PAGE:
From the axiom the principles of negative ex falso and absorption of negation, as we will call them, readily follow.

Lemma 2

  1. 1.

    \(\mathsf{MPC}_{\lnot }\vdash p\wedge \lnot p\rightarrow \lnot q,\)

  2. 2.

    \(\mathsf{MPC}_{\lnot }\vdash (p\rightarrow \lnot p)\rightarrow \lnot p.\)


(1) is trivial. For the proof of (2), see Proposition 2, Sect. 5. \(\square \)

Kripke frames and models are defined as in the case of MPC \(_f\) by means of the upward closed set F, using the following clause for negation:

$$\begin{aligned} w\vDash \lnot \varphi \Leftrightarrow \forall v((wRv\text { and }v\vDash \varphi )\Rightarrow v\in F). \end{aligned}$$

Soundness of these models is again a trivial matter. The canonical model for MPC \(_{\lnot }\) is the quadruple \(\mathcal {M}_{\lnot }=(\mathcal {W},\mathcal {R},\mathcal {F},\mathcal {V})\) as before, with the new clause for \(\mathcal {F}\)

$$\begin{aligned} \varDelta \in \mathcal {F}\Leftrightarrow \text { for some formula }\varphi ,\text { both }\varphi \text { and }\lnot \varphi \text { are in }\varDelta . \end{aligned}$$

Again, we leave out the condition that the members of the canonical model have to be consistent sets.

Lemma 3

For every \(\varDelta \in \mathcal {W}\), \(\varDelta \in \mathcal {F}\) if and only if \(\lnot \psi \in \varDelta \) for all \(\,\psi \).


The right-to-left direction of the statement is trivial. We focus on the other direction. Assume \(\varDelta \) to be in \(\mathcal {F}\), and consider an arbitrary formula \(\psi \). The definition of \(\mathcal {F}\) gives us the existence of a contradiction in \(\varDelta \), i.e., there is a formula \(\varphi \) in \(\varDelta \), whose negation is also an element of \(\varDelta \). The formulas \(\varphi \) and \(\lnot \varphi \) both being logical consequences of \(\varDelta \), imply \(\varDelta \vdash \varphi \wedge \lnot \varphi \). Lemma 2(1) leads us to \(\varDelta \,{\vdash }\,\lnot \psi \), via an application of modus ponens. The set \(\varDelta \) is a theory, and hence, \(\lnot \psi \in \varDelta \). \(\square \)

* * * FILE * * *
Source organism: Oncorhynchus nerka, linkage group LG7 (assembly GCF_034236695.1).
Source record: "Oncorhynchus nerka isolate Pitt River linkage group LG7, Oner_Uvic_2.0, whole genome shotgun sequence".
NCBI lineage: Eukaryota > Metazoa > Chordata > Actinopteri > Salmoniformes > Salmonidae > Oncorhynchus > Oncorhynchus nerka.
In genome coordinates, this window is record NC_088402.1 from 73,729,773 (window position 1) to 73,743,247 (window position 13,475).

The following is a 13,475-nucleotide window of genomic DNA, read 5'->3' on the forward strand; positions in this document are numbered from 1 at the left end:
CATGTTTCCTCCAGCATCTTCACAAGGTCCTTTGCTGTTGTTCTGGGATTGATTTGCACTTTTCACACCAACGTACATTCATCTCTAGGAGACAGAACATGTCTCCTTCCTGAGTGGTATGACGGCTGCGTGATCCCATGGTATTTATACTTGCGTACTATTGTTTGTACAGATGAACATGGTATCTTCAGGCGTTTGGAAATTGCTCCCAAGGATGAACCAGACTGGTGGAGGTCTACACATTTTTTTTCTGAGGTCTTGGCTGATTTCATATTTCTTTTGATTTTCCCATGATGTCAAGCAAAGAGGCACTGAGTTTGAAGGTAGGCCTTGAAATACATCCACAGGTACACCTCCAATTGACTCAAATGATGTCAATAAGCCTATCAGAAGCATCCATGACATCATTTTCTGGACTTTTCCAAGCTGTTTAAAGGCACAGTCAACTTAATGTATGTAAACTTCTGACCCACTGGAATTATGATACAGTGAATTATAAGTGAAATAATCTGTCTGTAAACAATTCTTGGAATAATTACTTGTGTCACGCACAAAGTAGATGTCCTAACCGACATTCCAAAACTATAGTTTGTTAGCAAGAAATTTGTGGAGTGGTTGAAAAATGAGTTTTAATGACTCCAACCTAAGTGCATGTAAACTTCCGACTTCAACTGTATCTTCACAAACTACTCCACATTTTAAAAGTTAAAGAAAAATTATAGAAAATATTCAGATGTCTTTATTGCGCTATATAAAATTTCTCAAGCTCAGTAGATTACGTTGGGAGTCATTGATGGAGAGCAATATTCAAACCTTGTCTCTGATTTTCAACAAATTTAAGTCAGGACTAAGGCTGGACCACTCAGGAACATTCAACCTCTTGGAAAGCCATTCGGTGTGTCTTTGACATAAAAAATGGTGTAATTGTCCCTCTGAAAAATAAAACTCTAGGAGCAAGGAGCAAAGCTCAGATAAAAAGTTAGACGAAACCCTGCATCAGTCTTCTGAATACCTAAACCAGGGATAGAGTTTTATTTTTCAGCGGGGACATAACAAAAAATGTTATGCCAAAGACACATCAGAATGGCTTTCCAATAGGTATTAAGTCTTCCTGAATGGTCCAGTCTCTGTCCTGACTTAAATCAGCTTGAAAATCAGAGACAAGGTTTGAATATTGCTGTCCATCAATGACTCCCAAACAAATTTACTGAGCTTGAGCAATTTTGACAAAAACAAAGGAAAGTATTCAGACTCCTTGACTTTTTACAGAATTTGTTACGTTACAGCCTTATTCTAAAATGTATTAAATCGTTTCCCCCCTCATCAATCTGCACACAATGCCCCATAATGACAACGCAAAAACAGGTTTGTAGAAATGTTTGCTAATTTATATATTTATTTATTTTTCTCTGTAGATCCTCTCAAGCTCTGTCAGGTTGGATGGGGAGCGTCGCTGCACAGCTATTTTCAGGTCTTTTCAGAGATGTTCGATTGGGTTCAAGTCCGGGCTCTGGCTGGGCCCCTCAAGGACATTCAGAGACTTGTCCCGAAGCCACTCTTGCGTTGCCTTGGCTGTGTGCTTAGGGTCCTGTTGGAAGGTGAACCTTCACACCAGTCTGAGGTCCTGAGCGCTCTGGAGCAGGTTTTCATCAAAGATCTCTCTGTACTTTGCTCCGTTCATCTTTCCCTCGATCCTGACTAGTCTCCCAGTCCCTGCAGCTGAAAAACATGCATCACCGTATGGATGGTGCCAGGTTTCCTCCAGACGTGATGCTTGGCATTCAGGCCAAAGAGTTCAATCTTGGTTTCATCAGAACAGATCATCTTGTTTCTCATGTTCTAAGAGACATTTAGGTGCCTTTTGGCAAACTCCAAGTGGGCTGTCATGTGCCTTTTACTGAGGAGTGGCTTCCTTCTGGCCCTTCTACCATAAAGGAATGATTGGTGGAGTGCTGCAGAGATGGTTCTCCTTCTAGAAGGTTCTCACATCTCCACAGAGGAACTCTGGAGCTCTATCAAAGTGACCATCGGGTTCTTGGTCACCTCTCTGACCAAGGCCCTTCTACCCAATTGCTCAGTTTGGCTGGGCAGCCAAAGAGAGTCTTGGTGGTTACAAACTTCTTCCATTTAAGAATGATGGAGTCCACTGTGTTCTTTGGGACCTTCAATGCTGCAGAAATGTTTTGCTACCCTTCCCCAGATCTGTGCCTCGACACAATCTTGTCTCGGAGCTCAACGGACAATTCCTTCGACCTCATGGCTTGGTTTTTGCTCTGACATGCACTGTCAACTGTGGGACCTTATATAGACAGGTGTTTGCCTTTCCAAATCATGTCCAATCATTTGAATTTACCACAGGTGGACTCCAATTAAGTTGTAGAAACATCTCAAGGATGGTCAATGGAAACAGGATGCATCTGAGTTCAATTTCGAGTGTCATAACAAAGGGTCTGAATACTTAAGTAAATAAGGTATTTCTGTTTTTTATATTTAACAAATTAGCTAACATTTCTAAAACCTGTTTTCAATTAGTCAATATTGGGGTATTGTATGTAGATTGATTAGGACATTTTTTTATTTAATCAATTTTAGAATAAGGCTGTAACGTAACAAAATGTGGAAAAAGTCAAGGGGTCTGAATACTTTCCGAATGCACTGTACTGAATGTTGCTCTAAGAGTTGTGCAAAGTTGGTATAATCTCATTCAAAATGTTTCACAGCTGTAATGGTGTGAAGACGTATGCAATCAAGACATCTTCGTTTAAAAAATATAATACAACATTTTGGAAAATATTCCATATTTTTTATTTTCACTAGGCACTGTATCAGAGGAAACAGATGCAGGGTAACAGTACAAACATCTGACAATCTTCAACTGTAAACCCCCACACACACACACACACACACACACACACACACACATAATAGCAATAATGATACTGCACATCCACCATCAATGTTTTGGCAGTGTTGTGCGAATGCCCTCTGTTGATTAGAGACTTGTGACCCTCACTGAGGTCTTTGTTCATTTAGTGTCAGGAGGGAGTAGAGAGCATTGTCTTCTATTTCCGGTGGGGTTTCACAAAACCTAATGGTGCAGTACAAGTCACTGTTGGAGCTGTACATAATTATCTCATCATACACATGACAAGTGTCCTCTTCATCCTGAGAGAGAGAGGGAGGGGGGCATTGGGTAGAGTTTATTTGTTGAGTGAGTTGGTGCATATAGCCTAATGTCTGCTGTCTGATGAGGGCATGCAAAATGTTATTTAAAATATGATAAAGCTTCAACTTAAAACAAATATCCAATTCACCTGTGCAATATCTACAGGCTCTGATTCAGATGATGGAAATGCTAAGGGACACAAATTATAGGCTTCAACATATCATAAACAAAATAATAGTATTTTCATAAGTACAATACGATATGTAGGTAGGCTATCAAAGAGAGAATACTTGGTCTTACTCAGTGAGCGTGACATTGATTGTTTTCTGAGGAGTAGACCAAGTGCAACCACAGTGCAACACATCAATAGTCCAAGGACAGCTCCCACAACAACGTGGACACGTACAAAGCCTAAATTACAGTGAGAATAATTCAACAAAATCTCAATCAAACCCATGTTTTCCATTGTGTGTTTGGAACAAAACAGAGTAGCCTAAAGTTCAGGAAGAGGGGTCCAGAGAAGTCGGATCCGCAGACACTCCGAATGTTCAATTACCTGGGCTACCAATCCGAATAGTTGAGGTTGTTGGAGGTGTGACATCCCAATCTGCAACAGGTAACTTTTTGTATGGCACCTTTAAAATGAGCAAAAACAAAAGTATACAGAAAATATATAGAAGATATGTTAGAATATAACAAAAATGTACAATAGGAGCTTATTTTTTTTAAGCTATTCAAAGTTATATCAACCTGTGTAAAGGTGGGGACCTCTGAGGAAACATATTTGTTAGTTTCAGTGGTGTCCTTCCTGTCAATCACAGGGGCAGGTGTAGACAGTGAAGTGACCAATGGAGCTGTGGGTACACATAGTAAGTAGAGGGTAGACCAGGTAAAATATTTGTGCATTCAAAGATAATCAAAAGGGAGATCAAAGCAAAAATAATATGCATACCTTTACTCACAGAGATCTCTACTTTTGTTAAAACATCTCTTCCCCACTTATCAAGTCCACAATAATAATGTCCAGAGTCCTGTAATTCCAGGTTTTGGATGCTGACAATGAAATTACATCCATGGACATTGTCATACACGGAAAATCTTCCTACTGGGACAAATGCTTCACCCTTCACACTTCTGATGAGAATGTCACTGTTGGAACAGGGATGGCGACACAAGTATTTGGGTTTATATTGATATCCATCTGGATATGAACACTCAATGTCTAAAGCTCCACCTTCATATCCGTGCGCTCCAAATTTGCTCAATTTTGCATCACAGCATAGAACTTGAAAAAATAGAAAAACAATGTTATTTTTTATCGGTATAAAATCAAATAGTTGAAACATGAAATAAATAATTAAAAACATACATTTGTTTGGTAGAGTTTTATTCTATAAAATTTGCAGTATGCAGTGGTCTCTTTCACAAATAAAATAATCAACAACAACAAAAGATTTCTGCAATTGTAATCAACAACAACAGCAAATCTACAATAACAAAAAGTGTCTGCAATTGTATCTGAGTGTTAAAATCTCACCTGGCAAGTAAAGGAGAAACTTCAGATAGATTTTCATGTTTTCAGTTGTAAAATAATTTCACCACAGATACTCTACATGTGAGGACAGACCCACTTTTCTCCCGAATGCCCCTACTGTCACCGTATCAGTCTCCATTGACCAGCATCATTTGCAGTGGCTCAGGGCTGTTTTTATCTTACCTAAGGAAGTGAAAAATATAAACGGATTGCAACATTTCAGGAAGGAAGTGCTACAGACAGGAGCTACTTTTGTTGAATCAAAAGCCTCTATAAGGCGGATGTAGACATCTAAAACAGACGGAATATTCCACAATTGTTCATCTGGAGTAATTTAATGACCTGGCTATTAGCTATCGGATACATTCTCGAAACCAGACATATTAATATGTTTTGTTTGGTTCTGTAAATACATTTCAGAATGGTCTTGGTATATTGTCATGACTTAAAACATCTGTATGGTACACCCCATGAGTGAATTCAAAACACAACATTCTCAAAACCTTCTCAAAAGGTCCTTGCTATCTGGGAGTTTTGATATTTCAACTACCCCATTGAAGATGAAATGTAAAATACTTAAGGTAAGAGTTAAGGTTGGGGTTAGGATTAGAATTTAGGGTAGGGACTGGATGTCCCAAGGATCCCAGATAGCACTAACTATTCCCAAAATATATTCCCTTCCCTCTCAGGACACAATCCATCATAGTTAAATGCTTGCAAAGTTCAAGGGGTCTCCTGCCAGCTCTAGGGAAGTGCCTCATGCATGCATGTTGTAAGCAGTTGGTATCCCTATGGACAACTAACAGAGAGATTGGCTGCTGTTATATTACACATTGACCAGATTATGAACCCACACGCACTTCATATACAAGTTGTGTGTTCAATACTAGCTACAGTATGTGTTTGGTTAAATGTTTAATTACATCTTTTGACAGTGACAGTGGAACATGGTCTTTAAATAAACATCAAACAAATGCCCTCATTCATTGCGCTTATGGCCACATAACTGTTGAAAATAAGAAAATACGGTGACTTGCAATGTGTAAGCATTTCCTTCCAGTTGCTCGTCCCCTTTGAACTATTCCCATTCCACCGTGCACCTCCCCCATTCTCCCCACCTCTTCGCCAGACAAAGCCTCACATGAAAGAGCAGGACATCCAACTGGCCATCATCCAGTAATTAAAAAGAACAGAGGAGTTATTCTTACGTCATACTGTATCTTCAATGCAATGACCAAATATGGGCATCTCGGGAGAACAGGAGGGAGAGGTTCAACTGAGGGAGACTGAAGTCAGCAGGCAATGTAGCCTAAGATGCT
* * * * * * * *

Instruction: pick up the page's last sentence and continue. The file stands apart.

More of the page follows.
Completeness is proved as for intuitionistic logic. It is sufficient to prove that for any theory in the canonical model, membership relation and truth relation coincide. We prove the induction step concerning the negation \(\lnot \varphi \).


The left to right goes by contraposition. Assume \(\lnot \varphi \not \in \varDelta \), for \(\varDelta \in \mathcal {W}\). This gives us \(\varDelta \not \vdash \lnot \varphi \). By Lemma 2(2), \(\varDelta \vdash (\varphi \rightarrow \lnot \varphi )\rightarrow \lnot \varphi \). Thus, \(\varDelta \not \vdash \varphi \rightarrow \lnot \varphi \). This is equivalent to saying that the formula \(\lnot \varphi \) is not a logical consequence of the set \(\varDelta \cup \{\varphi \}\). From the standard Lindenbaum type lemma, we get the existence of a theory \(\varGamma \in \mathcal {W}\), extending \(\varDelta \cup \{\varphi \}\) and not containing \(\lnot \varphi \). Apply now Lemma 3, to get that \(\varGamma \) is not an element of \(\mathcal {F}\). Moreover, \(\varGamma \vDash \varphi \) by induction hypothesis. The last two results are equivalent to \(\varGamma \not \vDash \lnot \varphi \). The canonical model \(\mathcal {M}_\lnot \) being persistent, we conclude \(\varDelta \not \vDash \lnot \varphi \).